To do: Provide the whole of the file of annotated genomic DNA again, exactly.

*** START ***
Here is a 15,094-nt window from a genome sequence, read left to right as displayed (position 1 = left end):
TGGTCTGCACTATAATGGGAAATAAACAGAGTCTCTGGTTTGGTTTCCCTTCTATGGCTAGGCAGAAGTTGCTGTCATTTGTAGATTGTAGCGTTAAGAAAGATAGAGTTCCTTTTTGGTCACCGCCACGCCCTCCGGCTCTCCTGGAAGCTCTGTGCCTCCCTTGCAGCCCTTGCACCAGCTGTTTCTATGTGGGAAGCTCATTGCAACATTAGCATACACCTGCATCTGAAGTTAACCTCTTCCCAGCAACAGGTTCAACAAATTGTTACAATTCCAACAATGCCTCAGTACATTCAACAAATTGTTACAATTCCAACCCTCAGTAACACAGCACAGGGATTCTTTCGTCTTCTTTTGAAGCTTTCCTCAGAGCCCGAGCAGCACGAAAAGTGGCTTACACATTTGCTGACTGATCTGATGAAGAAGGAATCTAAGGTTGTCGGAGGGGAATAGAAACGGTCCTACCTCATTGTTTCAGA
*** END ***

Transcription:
Here is a 15,094-nt window from a genome sequence, read left to right as displayed (position 1 = left end):
TGGTCTGCACTATAATGGGAAATAAACAGAGTCTCTGGTTTGGTTTCCCTTCTATGGCTAGGCAGAAGTTGCTGTCATTTGTAGATTGTAGCGTTAAGAAAGATAGAGTTCCTTTTTGGTCACCGCCACGCCCTCCGGCTCTCCTGGAAGCTCTGTGCCTCCCTTGCAGCCCTTGCACCAGCTGTTTCTATGTGGGAAGCTCATTGCAACATTAGCATACACCTGCATCTGAAGTTAACCTCTTCCCAGCAACAGGTTCAACAAATTGTTACAATTCCAACAATGCCTCAGTACATTCAACAAATTGTTACAATTCCAACCCTCAGTAACACAGCACAGGGATTCTTTCGTCTTCTTTTGAAGCTTTCCTCAGAGCCCGAGCAGCACGAAAAGTGGCTTACACATTTGCTGACTGATCTGATGAAGAAGGAATCTAAGGTTGTCGGAGGGGAATAGAAACGGTCCTACCTCATTGTTTCAGA